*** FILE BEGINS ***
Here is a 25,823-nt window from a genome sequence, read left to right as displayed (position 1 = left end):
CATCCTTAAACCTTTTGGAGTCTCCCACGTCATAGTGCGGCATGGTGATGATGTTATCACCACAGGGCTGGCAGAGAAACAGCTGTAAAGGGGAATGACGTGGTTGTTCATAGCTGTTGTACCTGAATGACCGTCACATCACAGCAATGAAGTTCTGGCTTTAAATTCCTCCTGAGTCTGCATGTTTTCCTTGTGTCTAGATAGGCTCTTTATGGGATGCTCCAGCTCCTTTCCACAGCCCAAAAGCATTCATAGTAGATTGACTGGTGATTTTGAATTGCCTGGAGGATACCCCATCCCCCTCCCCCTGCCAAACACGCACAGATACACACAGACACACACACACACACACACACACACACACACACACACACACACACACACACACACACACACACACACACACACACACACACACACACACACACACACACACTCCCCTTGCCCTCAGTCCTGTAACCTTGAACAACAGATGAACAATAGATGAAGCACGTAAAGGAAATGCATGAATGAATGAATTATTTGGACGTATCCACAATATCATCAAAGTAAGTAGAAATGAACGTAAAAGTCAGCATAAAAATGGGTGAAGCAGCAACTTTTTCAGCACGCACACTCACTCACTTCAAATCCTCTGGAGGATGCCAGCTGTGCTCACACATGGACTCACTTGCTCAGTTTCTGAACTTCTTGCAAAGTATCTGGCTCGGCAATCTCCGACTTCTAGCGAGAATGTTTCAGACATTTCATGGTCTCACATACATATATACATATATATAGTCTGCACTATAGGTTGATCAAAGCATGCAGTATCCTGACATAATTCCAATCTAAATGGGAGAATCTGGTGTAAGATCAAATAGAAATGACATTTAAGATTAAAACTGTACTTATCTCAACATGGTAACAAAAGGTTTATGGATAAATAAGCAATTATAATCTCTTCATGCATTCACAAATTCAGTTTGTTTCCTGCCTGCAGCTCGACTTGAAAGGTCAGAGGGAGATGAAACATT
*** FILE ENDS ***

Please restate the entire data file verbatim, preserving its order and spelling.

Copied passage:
Here is a 25,823-nt window from a genome sequence, read left to right as displayed (position 1 = left end):
CATCCTTAAACCTTTTGGAGTCTCCCACGTCATAGTGCGGCATGGTGATGATGTTATCACCACAGGGCTGGCAGAGAAACAGCTGTAAAGGGGAATGACGTGGTTGTTCATAGCTGTTGTACCTGAATGACCGTCACATCACAGCAATGAAGTTCTGGCTTTAAATTCCTCCTGAGTCTGCATGTTTTCCTTGTGTCTAGATAGGCTCTTTATGGGATGCTCCAGCTCCTTTCCACAGCCCAAAAGCATTCATAGTAGATTGACTGGTGATTTTGAATTGCCTGGAGGATACCCCATCCCCCTCCCCCTGCCAAACACGCACAGATACACACAGACACACACACACACACACACACACACACACACACACACACACACACACACACACACACACACACACACACACACACACACACACACACACACACACACACACTCCCCTTGCCCTCAGTCCTGTAACCTTGAACAACAGATGAACAATAGATGAAGCACGTAAAGGAAATGCATGAATGAATGAATTATTTGGACGTATCCACAATATCATCAAAGTAAGTAGAAATGAACGTAAAAGTCAGCATAAAAATGGGTGAAGCAGCAACTTTTTCAGCACGCACACTCACTCACTTCAAATCCTCTGGAGGATGCCAGCTGTGCTCACACATGGACTCACTTGCTCAGTTTCTGAACTTCTTGCAAAGTATCTGGCTCGGCAATCTCCGACTTCTAGCGAGAATGTTTCAGACATTTCATGGTCTCACATACATATATACATATATATAGTCTGCACTATAGGTTGATCAAAGCATGCAGTATCCTGACATAATTCCAATCTAAATGGGAGAATCTGGTGTAAGATCAAATAGAAATGACATTTAAGATTAAAACTGTACTTATCTCAACATGGTAACAAAAGGTTTATGGATAAATAAGCAATTATAATCTCTTCATGCATTCACAAATTCAGTTTGTTTCCTGCCTGCAGCTCGACTTGAAAGGTCAGAGGGAGATGAAACATT